twitter Tweet

OHSU Physican Assistant Education Recognizes Five Outstanding Community Teaching Sites

   Portland, Ore.

The Oregon Health & Science University School of Medicine Division of Physician Assistant Education recently recognized five community teaching sites with its first annual Outstanding Clinical Teaching Site Award. The 2005 award recipients exemplify a dedication to the clinical education of physician assistant students.

"Each practice is being recognized for making a significant contribution to the education of our students and to the overall success of the program," said Ted J. Ruback, M.S., P.A.-C., head of the physician assistant education.

The recipients include:
St. Luke's Internal Medicine, Boise, Idaho, primary care preceptorship
Samaritan North Lincoln Hospital Emergency Department, Lincoln City, Ore., emergency medicine rotation
Physicians Medical Center, McMinnville, Ore., pediatric rotation
Childhood Health Associates of Salem, Ore., pediatric rotation
Advanced Surgical Care, Bend, Ore., general surgery rotation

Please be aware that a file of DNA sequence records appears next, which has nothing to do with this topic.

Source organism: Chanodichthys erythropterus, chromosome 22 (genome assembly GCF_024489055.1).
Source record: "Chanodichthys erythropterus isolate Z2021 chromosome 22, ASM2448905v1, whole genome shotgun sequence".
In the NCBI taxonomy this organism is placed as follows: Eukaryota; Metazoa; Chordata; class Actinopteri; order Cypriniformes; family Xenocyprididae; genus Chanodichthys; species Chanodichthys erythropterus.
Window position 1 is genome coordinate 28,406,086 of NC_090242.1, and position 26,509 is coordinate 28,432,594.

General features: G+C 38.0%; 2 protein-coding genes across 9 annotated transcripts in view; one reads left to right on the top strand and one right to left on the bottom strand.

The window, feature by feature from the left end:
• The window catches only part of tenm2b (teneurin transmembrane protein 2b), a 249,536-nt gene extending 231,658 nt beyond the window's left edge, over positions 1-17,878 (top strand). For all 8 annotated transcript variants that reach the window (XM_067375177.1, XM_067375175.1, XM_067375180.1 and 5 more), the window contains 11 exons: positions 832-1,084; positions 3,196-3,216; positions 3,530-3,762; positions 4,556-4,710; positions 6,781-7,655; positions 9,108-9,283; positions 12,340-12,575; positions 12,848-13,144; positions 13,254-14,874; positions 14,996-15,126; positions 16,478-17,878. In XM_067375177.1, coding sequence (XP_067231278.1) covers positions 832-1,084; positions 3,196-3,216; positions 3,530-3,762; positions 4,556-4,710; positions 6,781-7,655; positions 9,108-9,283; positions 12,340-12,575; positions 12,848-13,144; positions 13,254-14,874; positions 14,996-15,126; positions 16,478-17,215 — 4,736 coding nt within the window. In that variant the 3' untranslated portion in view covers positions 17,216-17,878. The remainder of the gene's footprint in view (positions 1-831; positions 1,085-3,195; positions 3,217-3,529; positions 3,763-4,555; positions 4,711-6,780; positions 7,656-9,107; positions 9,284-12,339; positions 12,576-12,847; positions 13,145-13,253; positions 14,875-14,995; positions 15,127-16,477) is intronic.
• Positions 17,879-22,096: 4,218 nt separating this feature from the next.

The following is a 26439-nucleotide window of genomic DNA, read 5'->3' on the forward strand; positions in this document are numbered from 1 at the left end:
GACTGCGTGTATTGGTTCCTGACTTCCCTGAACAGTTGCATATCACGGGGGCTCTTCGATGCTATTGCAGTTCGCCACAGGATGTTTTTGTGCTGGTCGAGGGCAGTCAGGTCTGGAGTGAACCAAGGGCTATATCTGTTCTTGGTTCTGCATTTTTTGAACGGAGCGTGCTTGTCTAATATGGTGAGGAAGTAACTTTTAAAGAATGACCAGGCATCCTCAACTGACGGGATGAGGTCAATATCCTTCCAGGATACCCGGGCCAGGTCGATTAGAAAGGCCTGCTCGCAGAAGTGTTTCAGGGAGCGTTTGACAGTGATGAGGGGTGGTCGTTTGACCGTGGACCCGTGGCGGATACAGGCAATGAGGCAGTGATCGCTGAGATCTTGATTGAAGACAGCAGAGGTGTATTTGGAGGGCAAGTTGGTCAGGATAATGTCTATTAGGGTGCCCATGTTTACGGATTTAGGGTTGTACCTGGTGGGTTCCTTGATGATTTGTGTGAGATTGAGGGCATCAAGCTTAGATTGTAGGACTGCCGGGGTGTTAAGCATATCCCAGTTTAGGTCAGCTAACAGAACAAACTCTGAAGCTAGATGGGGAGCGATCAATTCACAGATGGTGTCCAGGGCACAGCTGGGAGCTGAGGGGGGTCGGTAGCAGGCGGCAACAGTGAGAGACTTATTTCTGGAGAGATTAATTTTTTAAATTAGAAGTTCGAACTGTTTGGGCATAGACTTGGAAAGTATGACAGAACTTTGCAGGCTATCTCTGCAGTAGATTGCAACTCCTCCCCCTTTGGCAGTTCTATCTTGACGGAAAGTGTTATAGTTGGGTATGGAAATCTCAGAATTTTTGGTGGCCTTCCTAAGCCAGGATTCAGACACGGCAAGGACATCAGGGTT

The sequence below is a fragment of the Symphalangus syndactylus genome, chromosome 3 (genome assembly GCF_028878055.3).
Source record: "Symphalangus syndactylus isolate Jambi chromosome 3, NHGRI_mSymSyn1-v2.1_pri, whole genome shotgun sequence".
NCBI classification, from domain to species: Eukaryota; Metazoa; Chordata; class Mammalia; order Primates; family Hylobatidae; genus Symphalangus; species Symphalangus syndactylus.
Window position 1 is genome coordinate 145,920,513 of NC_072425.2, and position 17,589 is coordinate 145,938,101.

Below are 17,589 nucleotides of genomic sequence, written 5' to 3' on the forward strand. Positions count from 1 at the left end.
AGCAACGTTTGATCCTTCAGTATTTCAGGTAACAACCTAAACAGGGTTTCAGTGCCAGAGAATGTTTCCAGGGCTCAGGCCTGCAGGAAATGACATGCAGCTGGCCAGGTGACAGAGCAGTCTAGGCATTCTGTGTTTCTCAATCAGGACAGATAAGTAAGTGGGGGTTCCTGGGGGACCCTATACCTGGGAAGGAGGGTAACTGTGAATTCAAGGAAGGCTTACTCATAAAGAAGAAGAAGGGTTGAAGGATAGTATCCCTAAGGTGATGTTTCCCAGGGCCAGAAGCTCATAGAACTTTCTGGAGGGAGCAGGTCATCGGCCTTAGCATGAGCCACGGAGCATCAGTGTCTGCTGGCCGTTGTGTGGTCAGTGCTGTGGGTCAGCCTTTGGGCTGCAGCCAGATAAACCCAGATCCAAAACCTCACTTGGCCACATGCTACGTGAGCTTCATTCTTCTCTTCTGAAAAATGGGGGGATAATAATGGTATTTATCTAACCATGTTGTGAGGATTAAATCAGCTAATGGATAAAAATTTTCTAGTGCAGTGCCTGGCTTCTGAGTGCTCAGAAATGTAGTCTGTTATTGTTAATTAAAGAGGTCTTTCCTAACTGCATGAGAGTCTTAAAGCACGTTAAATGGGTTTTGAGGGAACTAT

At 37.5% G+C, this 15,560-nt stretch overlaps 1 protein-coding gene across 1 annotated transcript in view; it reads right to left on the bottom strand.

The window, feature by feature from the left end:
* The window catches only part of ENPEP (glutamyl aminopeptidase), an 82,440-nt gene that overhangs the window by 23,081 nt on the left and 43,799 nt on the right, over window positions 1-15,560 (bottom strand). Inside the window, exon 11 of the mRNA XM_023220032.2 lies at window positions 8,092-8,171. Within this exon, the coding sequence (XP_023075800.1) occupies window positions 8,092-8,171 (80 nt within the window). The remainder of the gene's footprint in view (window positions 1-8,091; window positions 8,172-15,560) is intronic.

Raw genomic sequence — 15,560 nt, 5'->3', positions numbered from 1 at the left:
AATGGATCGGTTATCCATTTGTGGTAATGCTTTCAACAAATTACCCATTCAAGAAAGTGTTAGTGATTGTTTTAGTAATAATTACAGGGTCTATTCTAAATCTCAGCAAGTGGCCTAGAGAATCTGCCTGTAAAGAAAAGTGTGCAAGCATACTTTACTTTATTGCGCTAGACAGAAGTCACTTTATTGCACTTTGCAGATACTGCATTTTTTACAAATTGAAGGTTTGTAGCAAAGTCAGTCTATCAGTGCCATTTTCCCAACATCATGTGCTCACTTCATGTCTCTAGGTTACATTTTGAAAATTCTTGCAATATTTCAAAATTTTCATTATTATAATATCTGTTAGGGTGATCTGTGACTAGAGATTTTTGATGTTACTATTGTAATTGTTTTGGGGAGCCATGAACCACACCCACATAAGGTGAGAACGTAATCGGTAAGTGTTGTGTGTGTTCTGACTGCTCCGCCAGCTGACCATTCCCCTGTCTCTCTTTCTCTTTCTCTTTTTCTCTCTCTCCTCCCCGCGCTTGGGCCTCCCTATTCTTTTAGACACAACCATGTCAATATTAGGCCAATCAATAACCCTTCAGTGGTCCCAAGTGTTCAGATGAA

The OHSU Division of Physician Assistant Education was established in 1995 with the mission of preparing physician assistants to provide primary care services to rural and urban medically underserved communities. In its first year of eligibility, the program was ranked in the top 10 PA programs nationally by U.S. News & World Report.

The program is a full-time, 26-month course of study culminating in a Master of Physician Assistant Studies degree. Students are at OHSU during the 12-month didactic phase, and then spend 14 months participating in 10, 5-week rotations, and a 10-week preceptorship in clinical sites throughout Oregon, southwest Washington and western Idaho. Students are trained in primary care, women's health, pediatrics, emergency medicine, general surgery, inpatient medicine and orthopedics.


Previous Story OHSU Researchers Uncover Cause, Possible Treatment For Abdominal Fat In Postmenopausal Women Next Story Patients With Disease, Cancer Of The Esophagus Benefit From New Technique Developed By OHSU Surgeons